Also, recently had the oportunity to use this tool to open the ceiling and walls in the attic of a 1 1/2 stry private dwelling which had knee walls and short ceiling. This tool, or a halligan will work better than a hook, as a 6 foot hook we carry won’t really fit. Wood is oh so nicer on the hands/arms than fiberglass too! We still have a wood handles on a lot of our axes…much nicer feel than fiberglass IMHO. Just throwing my 2 cents in… I have the same 6lb pick head axe with the 32″ handle from Fire Axe Inc. as well and absolutely love it. I’ve been carrying it with me on the truck and it’s seen it’s good share of use. I was a little hesitant to put it to the test at first because of how nice it looked but after a few times out with it I had no problem letting fly with no shame.
You need to chop the ice in a trough shape to keep the handle from hitting the ice surface. I also spray paint the entire axe black to blend-in with the colour of the snowmobile, people notice it less and therefore I think there is less chance of it being ripped-off. People tend to forget there is a lot more to a good axe than just decent steel and hickory. Everything has to be tuned just right – balance, handle length and shape. You really have to try a high end axe like Gransfors to appreciate the difference. Fibreglass handles seem to be just about indestructible, and nearly impervious to weather and abuse by overstrike. The axes I use and abuse all the time (pulaski, splitting maul, 2.5lb car axe w/24″ handle) all have fibreglass handles.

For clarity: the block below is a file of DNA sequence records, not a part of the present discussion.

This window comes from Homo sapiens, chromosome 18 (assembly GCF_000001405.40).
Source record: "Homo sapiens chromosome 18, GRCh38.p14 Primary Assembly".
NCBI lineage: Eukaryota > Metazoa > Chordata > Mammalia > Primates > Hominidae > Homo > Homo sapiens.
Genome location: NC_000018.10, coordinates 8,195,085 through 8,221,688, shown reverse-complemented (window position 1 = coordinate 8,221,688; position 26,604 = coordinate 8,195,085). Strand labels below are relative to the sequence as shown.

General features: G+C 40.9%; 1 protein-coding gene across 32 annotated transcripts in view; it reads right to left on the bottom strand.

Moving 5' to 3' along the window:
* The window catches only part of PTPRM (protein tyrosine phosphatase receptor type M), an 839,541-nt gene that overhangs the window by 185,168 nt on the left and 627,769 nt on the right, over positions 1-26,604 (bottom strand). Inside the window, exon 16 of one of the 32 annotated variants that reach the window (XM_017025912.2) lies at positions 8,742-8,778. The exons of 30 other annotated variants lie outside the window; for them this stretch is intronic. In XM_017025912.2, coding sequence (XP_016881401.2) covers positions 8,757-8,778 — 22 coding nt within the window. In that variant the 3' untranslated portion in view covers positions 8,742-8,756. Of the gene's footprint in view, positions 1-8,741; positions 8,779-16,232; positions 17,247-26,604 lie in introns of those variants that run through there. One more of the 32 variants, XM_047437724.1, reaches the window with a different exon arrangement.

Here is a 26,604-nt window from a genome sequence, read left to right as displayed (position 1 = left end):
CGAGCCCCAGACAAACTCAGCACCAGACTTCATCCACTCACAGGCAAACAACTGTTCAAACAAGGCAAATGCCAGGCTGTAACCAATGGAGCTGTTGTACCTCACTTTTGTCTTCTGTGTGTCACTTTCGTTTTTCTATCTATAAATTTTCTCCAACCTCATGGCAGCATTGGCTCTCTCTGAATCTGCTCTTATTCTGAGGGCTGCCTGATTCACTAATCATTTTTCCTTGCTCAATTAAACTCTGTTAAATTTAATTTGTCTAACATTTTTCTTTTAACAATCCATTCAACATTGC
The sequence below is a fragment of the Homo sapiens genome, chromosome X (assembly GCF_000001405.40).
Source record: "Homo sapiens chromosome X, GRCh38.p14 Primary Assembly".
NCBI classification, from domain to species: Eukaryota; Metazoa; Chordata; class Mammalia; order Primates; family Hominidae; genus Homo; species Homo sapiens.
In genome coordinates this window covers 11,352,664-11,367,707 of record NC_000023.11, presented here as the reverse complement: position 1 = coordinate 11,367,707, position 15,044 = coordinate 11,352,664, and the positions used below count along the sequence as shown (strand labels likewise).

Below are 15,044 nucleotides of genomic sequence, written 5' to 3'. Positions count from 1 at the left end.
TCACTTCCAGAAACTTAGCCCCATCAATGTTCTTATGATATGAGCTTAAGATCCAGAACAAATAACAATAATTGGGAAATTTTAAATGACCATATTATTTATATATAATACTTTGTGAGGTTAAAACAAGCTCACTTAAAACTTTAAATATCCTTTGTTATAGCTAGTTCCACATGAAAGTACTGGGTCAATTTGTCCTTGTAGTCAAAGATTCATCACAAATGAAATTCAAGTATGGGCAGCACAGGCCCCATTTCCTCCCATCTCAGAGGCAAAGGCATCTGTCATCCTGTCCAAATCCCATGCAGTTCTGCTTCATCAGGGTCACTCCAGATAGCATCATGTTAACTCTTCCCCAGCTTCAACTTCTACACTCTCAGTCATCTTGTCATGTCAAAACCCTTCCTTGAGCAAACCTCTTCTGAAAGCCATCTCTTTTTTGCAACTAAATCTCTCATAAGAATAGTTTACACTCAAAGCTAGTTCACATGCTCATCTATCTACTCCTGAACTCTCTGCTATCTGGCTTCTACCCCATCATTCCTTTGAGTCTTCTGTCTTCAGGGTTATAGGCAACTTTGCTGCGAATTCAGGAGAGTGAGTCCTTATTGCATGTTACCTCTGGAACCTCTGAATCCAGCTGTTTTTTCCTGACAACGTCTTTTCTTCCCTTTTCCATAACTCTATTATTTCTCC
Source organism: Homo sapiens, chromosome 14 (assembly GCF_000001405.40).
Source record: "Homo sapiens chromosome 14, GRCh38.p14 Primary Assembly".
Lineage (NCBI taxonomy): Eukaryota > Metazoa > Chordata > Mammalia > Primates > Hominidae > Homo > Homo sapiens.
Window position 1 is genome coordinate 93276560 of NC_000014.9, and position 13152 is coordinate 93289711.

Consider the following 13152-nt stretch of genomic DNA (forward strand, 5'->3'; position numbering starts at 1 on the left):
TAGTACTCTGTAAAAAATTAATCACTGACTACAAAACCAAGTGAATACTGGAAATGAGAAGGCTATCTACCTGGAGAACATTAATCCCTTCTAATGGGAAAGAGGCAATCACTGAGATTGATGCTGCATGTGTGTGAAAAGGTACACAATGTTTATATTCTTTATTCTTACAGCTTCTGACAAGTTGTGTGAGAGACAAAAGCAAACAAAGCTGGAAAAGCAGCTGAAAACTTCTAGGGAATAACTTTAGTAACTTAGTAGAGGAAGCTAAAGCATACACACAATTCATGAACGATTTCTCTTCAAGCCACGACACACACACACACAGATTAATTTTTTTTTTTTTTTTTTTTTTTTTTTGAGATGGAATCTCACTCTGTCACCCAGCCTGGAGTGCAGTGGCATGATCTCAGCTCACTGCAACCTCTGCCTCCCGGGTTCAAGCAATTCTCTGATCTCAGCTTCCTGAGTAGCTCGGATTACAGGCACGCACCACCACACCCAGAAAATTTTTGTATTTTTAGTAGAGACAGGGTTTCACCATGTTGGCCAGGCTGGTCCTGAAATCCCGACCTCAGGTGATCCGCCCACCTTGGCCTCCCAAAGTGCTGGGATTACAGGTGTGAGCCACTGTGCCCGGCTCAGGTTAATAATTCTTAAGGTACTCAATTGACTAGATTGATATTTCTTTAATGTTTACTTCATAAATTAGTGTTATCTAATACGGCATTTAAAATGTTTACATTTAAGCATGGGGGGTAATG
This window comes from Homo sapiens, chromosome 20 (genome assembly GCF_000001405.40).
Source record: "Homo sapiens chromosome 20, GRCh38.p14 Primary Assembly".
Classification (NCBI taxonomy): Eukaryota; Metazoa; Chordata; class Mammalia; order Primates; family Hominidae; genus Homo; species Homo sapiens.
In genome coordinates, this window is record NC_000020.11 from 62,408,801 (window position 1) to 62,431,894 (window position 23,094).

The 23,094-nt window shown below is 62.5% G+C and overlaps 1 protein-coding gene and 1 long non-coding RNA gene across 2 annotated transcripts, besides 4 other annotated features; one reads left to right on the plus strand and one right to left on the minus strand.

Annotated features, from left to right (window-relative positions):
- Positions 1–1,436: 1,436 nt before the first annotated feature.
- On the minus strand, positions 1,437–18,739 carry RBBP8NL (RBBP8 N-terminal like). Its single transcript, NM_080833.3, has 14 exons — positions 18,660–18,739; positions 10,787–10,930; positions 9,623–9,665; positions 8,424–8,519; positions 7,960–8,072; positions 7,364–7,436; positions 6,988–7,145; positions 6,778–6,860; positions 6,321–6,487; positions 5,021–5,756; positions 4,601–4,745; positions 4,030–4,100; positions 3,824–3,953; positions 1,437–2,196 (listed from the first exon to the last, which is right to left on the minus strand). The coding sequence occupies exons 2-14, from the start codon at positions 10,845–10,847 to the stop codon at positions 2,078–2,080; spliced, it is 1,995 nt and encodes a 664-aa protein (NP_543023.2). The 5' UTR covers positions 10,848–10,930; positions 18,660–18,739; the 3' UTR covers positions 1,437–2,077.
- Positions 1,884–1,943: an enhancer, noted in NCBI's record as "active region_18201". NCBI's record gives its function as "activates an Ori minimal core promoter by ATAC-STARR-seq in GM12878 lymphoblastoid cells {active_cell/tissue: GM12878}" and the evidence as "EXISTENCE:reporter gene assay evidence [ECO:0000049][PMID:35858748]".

Unfortunately, for the usual application of an axe, it is a plus if the handle sticks to your hand, so you have to be lucky to find a fiberglass axe handle sans rubber. For axe throwing, you will be much better off with a smooth axe handle, which will glide through your fist smoothly on release. Axe handles with a rubber coating, such as the ones offered by Leborgne in France, do have a tendency to stick to your palm, ruining the throw. What is more, the rubber will come loose soon after a few missed throws, and will fray heavily if you ever decide to shorten the handle. Find the most frequent questions on synthetic axe handles answered here, with a focus on axe throwing. An axe head’s weight will also dictate how well it performs for specific purposes. Heavier heads have greater striking power since they have a higher center of gravity (see “Balance” below), but that weight comes with a cost.
Handpicked Handles – We will add $2.25 per handle to your order. HANDLE CLASSES ARE LISTED IN ALL CAPS. Individual products are listed in Upper and lower case. Many suppliers are behind in production and shipping due to the pandemic. We will contact you if there is a shipping delay. After you’ve worked on securing the handle from protruding side, it’s a good idea to saw it down. Sawing down the protruding side will maximize the force of your swing. Keep a few millimetres on the end of the handle for good measure.